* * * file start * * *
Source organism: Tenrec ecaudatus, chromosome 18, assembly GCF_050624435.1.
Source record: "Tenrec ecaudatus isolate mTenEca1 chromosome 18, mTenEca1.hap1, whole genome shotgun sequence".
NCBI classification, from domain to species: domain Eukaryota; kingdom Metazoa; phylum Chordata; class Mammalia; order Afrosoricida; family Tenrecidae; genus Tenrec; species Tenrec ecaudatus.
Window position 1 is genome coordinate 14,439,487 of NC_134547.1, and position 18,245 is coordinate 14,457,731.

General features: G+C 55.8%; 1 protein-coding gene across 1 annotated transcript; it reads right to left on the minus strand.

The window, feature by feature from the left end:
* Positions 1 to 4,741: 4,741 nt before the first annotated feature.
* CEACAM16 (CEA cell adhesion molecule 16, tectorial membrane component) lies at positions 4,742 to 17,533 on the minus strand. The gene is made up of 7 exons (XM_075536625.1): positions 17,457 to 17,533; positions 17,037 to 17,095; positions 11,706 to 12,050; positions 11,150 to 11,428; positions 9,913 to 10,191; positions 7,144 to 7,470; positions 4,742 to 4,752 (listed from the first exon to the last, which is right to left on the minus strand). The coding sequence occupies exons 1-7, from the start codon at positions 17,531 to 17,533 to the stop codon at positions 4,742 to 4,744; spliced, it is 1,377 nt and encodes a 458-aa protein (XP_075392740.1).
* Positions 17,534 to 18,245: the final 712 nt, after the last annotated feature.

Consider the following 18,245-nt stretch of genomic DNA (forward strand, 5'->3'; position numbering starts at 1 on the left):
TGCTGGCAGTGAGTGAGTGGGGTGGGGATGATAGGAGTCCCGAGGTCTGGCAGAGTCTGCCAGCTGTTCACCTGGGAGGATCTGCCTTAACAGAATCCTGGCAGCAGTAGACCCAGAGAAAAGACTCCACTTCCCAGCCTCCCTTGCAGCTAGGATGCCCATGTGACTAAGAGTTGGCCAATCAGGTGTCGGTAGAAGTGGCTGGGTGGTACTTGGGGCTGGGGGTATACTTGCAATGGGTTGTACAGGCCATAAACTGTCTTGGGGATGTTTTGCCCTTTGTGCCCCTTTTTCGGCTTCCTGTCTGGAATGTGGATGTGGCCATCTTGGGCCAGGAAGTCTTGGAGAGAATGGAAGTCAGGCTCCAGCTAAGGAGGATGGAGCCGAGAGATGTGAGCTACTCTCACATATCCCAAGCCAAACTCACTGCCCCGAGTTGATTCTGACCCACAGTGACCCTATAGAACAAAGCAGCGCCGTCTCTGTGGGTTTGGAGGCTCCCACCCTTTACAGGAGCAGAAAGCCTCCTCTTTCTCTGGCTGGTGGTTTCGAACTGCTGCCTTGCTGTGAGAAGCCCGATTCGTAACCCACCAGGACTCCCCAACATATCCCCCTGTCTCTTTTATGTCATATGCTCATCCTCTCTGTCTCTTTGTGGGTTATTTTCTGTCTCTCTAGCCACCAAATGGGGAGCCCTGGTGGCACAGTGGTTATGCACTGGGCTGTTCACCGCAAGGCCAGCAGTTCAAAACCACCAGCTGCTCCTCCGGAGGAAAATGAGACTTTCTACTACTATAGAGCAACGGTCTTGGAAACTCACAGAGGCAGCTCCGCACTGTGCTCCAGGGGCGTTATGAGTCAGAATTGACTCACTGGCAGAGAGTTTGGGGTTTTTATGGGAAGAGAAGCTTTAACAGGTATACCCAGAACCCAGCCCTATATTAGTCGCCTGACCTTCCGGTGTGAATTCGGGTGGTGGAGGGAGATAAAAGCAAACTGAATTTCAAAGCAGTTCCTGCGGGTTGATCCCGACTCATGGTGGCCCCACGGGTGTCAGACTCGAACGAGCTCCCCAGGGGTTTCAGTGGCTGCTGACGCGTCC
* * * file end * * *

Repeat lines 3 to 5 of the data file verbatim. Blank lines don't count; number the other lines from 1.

NCBI classification, from domain to species: domain Eukaryota; kingdom Metazoa; phylum Chordata; class Mammalia; order Afrosoricida; family Tenrecidae; genus Tenrec; species Tenrec ecaudatus.
Window position 1 is genome coordinate 14,439,487 of NC_134547.1, and position 18,245 is coordinate 14,457,731.

General features: G+C 55.8%; 1 protein-coding gene across 1 annotated transcript; it reads right to left on the minus strand.